Friday, 21 December 2012


Navies are shrinking. All over the western world fewer warships are being built as replacements with the inevitable result that navies are smaller then they used to be. It can, and has been, argued that as modern warships are more effective then their predecessors this lack of hulls makes little or no difference. Unfortunately for this belief, the threats to modern warships have increased in efficiency at the same rate. In the final analysis fewer ships means fewer ships and a smaller navy.

A smaller navy has multiple problems. As well as the inability to be everywhere the Navy needs to be there is a danger of "tactical instability," where a navy is unwilling to risk its ships because the fleet is constituted principally of small numbers of expensive ships

Analysis has found that naval ship costs have escalated at a rate between 7 and 11 percent since the 1950s. Common measures of inflation over that time period ranged from 4 to 5 percent; thus, the cost increases for naval ships have substantially outpaced inflation. Such a rapid cost escalation has significant implications for the Navy and the composition of its fleet given that shipbuilding budgets are not likely to increase for the foreseeable future

No simple solutions exist. A combination of efforts, including those designed to contain ship requirements and some investment in improving shipbuilding efficiency, might be able to reduce cost escalation. However with tighter and potentially diminishing shipbuilding budgets, there is a need to make hard choices between the capabilities and numbers of ships. The fleet can be rebalanced by supplementing the currently planned large surface combatants with the procurement of smaller or less expensive ships.

One way to achieve this high-low mix of warships is to supplement the expensive destroyer/frigates with less expensive Offshore Patrol Vessels (OPVs). These vessels, often built to commercial standards, are becoming increasingly popular among the worlds Navies.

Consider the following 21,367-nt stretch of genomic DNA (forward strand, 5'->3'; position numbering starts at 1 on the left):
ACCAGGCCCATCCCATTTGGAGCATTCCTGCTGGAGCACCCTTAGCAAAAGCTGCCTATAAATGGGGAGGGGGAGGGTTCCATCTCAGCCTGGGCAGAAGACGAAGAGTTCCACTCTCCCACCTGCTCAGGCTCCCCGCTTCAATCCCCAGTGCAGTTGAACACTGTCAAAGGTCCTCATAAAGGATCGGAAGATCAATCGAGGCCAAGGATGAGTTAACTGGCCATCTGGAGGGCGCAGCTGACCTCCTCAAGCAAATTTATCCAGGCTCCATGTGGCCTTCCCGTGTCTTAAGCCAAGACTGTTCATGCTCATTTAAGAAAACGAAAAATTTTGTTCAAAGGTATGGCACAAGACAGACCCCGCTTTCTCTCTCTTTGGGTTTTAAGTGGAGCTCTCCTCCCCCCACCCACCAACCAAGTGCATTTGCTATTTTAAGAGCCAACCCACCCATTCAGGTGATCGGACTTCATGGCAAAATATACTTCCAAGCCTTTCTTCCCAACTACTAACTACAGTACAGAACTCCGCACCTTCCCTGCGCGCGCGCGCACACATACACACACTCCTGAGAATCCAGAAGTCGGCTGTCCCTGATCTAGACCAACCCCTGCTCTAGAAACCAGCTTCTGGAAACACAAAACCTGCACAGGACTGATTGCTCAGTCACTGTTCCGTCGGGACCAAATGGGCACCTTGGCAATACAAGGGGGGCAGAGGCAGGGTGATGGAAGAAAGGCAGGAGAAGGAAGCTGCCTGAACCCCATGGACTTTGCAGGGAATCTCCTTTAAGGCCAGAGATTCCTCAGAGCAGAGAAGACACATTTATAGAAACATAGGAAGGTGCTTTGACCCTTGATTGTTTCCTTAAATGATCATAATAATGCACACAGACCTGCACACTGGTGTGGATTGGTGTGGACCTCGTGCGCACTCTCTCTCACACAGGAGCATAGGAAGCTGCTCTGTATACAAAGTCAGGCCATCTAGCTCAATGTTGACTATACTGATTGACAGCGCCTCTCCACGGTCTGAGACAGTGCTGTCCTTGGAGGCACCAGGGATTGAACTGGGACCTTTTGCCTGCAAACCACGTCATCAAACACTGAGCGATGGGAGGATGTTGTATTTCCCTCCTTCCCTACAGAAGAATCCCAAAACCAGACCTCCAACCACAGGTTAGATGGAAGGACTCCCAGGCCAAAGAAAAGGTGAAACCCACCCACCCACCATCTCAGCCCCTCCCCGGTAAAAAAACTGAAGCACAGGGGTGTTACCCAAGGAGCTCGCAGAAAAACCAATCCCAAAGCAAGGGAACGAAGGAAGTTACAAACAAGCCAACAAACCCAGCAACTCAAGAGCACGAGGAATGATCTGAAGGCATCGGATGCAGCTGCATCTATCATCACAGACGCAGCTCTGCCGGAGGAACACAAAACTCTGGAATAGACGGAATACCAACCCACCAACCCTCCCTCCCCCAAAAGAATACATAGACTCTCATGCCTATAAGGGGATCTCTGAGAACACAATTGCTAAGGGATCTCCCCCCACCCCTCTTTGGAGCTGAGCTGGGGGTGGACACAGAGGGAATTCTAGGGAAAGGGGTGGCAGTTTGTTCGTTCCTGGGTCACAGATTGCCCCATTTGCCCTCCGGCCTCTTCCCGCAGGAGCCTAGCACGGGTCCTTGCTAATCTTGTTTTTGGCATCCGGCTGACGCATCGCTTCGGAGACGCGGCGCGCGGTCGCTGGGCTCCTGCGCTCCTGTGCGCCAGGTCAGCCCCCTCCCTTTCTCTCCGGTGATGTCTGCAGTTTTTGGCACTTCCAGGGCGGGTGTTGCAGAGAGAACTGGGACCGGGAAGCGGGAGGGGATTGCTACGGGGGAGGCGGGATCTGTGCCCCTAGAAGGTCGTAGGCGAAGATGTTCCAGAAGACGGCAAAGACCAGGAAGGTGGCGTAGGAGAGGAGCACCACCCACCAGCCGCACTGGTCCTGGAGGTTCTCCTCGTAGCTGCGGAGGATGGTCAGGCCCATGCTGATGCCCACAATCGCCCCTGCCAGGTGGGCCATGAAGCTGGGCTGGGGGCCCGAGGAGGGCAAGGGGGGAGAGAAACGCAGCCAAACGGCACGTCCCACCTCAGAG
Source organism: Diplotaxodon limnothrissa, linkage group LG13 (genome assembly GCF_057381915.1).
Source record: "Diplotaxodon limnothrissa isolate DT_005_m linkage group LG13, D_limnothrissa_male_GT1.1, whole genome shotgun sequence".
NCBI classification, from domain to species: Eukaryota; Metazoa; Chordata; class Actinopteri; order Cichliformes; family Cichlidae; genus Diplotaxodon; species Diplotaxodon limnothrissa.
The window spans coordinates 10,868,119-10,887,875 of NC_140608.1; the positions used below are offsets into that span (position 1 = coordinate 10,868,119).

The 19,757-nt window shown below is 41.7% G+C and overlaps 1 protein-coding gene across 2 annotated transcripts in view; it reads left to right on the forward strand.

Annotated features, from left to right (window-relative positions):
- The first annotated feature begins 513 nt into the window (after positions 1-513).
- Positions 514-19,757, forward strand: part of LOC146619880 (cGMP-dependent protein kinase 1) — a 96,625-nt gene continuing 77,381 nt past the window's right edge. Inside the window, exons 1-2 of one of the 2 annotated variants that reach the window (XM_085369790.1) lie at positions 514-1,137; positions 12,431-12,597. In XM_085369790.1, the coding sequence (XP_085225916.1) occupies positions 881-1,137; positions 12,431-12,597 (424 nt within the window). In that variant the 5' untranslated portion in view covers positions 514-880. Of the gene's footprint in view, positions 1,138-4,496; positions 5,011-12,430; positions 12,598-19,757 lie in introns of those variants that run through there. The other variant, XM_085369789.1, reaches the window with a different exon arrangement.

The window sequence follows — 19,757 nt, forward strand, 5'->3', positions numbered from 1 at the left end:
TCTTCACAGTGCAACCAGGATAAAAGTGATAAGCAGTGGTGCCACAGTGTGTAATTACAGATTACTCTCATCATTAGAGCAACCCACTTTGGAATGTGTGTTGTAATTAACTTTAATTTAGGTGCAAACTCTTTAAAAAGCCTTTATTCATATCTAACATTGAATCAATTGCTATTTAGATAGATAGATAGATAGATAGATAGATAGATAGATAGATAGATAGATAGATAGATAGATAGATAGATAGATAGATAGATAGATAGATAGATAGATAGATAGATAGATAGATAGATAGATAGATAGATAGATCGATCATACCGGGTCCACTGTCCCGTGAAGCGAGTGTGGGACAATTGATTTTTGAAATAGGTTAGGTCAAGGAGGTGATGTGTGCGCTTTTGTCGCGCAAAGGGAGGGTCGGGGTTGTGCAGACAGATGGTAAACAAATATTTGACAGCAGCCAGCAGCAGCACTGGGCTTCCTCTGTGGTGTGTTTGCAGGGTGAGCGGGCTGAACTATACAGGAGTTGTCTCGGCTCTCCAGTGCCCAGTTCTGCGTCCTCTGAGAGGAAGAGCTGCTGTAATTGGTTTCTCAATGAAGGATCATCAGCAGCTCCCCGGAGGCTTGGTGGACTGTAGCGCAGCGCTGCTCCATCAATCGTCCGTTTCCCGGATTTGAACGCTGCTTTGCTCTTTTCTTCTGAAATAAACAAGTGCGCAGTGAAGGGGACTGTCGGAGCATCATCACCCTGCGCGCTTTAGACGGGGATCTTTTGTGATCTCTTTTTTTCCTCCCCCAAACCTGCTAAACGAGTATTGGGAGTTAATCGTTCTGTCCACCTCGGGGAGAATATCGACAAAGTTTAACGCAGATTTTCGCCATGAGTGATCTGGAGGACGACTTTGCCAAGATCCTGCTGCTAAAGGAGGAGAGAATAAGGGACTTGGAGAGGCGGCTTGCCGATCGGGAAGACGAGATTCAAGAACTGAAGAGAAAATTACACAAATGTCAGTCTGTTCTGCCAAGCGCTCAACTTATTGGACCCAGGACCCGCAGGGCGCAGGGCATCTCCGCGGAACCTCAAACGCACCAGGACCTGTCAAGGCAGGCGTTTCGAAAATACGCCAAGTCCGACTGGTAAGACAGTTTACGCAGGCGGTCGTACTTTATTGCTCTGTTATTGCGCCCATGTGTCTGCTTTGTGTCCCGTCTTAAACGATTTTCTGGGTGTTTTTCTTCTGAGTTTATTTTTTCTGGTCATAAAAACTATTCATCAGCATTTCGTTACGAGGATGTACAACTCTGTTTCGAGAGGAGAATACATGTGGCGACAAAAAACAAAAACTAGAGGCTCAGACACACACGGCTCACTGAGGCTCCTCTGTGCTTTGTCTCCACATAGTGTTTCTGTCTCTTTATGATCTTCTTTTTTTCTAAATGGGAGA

First announced in July 2007 the Arctic Offshore Patrol Ship Project is a Government of Canada procurement project for acquiring 6-8 ice breaking vessels for the RCN that is part of the National Shipbuilding Procurement Strategy.

It was announced on October 19, 2011 that Irving Shipbuilding would be awarded the $25 billion contract for building six to eight Arctic/Offshore Patrol ships. The patrol ships would have a polar class of PC-5, which means year-round operation in medium first-year ice which may include old ice inclusions. (It should be noted that of the nineteen Canadian Coast Guard icebreakers currently in service, only six have a polar class higher than PC 5.)

The vessels are to be based on the Norwegian Svalbard class and as of 2007 are projected to cost $3.1 billion CAD to construct with a total project procurement budgeted to cost $4.3 billion in order to cover maintenance over the 25 year lifespan of the vessels. These ships are now long overdue and given the rates of inflation cited above there is no reason to believe that this figure is still relevant.

These expensive ships will not make good OPVs nor are they icebreakers. The compromises in their design necessitated by their dual role mean that they will be of limited use as either OPVs or as Arctic patrol vessels.

What the RCN needs is real OPVs, something like the New Zealand Protector class OPV. The two Protector-class offshore patrol vessels (OPV) were designed by STX Canada Marine and built in Australia by Tenix Defence. They completed their operational and system qualification testing in September 2010. The two 1,900-tonne OPVs have a long endurance to enable patrolling of the full EEZ. The core crew consists of 37 crewmen, but they can accommodate an additional 33 personnel. The OPV hulls are ice-strengthened to provide Lloyds ice class 1C protection (thin or broken first year ice to a maximum depth of 0.4m). As planned, the introduction of these capable OPVs has freed up frigates for tasks further afield. Although these vessels have design issues, for example high weight brought about by ice strengthening, these issues have been addressed and a Canadian version could benefit from New Zealand experience.

The suggestion has been made that the Canadian Coast Guard could become an armed service. The barriers to this idea are as much cultural as technical but armed icebreakers, real icebreakers, would obviate much of the need for naval vessels capable of Arctic patrols. If it was necessary it would still be possible for the navy to have one armed genuine icebreaker to be deployed once a year for the duration of the Arctic shipping season. 

The RCN needs numbers to be effective. The current program of ship building will not deliver those numbers even if it is completed as planned, an unlikely event. The answer is OPVs. Reasonably well armed and equipped comparatively inexpensive patrol vessels that have not been compromised by the need to fulfill a Government promise.